The biodegradable, magnesium alloys of the invention can be prepared using various methods and processes. In general, conventional melting and casting methods, and processes are employed. It is known in the art of metallurgy that casting is a production technique in which a metal or a mixture of metals, e.g., metal alloy, is heated until molten and then poured into a mold, allowed to cool, and thereby solidified. In certain embodiments, a melted or molten mixture of metals or metal alloy is poured into a mild steel/copper mold at a temperature from ambient, e.g., room temperature, to 500° C.

Casting of the magnesium-based alloys of the invention can be carried out using any conventional casting procedures known in the art, such as, but not limited to, sand casting, gravity casting, permanent mold casting, direct chill casting, centrifugal casting, low/high pressure die casting, squeeze casting, continuous casting, vacuum casting, plaster casting, lost foam casting, investment casting, and lost wax casting. It is believed that the particular process used for casting may affect the properties and characteristics of the cast alloy. Further, it is believed that the temperature at which the melting procedure is performed may also affect the alloy. Thus, the temperature may be carefully selected so as to maintain or achieve desired properties of the magnesium alloy.

The resulting cast can be subjected to various foaming and finishing processes known in the art. Non-limiting examples of such processes include, but are not limited to, solution treating, quenching, extruding, e.g., hot extruding, homogenizing, forging, rolling, equal channel angular extrusion, stamping, deep-drawing, wire-drawing, polishing (by mechanical and/or chemical means), surface treating (to form a superficial layer on the surface), machining, e.g., lathe machining, and combinations thereof.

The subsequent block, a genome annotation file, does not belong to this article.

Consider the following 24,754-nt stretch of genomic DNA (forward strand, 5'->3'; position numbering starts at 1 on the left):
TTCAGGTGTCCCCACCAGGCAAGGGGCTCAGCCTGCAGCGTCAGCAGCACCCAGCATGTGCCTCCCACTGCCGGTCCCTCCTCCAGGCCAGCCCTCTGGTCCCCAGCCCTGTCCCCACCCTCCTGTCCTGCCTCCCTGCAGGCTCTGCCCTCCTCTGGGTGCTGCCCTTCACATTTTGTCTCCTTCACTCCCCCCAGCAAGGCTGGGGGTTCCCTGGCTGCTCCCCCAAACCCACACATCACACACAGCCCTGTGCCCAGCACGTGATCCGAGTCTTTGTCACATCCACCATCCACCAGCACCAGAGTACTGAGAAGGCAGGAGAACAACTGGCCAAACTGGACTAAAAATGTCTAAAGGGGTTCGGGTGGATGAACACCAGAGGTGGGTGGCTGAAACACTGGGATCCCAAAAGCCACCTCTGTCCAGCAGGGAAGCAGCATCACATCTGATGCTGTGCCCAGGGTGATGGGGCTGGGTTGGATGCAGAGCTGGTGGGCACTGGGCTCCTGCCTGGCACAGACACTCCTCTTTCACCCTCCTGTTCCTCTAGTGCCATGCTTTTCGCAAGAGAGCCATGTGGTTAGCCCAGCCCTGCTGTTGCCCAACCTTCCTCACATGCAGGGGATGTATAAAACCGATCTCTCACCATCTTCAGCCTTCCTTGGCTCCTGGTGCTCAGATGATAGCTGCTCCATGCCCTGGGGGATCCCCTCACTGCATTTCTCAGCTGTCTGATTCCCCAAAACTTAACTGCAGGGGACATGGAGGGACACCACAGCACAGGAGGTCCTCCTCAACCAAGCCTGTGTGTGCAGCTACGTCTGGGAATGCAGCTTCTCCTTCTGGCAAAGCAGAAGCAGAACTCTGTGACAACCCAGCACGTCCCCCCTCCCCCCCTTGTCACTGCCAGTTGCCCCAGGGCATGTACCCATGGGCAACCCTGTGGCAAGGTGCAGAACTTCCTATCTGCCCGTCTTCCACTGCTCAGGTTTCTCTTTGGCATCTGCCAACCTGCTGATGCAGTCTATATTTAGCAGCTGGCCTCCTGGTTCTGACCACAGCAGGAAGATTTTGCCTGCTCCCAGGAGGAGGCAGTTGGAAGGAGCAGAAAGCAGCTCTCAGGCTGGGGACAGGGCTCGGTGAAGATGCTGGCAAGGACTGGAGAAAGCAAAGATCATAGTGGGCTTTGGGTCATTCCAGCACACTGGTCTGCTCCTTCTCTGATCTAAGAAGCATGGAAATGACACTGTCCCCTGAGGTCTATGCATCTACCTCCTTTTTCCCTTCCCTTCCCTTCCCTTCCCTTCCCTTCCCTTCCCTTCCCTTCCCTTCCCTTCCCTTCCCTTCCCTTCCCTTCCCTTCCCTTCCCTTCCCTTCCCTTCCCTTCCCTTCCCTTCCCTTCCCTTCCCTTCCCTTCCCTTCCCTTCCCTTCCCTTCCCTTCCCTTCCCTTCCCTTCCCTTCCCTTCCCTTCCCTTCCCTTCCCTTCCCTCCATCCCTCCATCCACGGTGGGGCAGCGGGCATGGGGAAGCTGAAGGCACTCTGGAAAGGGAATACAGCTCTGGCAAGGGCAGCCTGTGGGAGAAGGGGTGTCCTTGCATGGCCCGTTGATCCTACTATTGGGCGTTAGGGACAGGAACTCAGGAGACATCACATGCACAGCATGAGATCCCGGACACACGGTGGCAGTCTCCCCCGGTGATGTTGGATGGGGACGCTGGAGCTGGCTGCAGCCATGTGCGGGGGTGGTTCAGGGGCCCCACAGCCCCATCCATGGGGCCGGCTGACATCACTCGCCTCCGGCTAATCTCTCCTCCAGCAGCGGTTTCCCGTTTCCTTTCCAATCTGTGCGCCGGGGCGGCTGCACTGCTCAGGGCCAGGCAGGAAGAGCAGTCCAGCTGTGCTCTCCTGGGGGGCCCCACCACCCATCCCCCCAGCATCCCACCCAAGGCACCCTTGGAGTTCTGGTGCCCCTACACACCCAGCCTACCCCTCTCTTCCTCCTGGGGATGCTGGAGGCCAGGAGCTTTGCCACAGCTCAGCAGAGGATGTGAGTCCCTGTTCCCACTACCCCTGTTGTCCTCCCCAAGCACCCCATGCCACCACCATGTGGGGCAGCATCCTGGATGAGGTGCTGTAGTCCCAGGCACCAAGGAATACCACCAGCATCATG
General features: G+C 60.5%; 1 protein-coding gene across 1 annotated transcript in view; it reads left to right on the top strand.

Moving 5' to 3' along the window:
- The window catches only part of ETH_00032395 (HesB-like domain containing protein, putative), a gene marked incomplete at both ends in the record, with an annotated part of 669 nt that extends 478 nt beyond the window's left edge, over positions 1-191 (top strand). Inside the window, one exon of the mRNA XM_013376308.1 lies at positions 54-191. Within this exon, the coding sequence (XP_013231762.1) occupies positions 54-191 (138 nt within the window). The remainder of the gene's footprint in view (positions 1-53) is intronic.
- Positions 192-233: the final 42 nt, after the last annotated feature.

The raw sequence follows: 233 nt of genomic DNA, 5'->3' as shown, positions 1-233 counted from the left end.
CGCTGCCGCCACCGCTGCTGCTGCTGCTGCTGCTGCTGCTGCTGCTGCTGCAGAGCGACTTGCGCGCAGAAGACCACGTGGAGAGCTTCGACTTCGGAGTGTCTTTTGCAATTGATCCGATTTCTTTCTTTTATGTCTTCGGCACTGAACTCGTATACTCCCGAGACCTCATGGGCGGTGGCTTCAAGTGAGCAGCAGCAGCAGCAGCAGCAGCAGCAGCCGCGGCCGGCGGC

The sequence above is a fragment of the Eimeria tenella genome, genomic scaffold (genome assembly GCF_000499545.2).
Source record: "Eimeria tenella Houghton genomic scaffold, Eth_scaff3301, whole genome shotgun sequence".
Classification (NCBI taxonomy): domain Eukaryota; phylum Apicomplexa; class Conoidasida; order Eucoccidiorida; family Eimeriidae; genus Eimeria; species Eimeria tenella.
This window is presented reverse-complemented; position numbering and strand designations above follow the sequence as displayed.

In certain embodiments, the invention includes melting (e.g., heating at an elevated temperature) and casting the magnesium and alloying elements, followed by solution treatment and hot extrusion. The hot extrusion can be carried out at a temperature of about 450° C. with an extrusion ratio of 30:1. The extruded alloy can be machined, such as, by lathe machining, to form an implant device, e.g., pins or wires. The implant device is typically washed, dried and sterilized prior to implantation into the patient.

Further, prior to solidification, the molten mixture or alloy may be tested to determine the amount of the various components therein and therefore, to provide an opportunity to adjust the amounts as desired prior to solidification.

One or both or the melting and casting steps may be performed under a protective atmosphere to preclude, minimize or reduce oxidation/decomposition of the elements in the material. In particular, it is desirable to preclude, minimize or reduce the oxidation/decomposition of magnesium. The protective atmosphere can include, but is not limited to, argon, sulfur hexafluoride, carbon dioxide, dry air and mixtures thereof.

In certain embodiments, subsequent to the casting process, the magnesium-containing cast may be subjected to homogenization. Without intending to be bound by any particular theory, it is believed that homogenization treatment can cause the spreading of, or more even or uniform distribution of, impurities, secondary phase(s), and inter-metallic phases, if present therein. The resulting alloy may be in the form of a single phase, solid solution.

Detailed exemplary procedures for melting, casting, solution treating and extruding are depicted in the following examples.

Additional objects, advantages and novel features of the invention may become apparent to one of ordinary skill in the art based on the following examples, which are provided for illustrative purposes and are not intended to be limiting.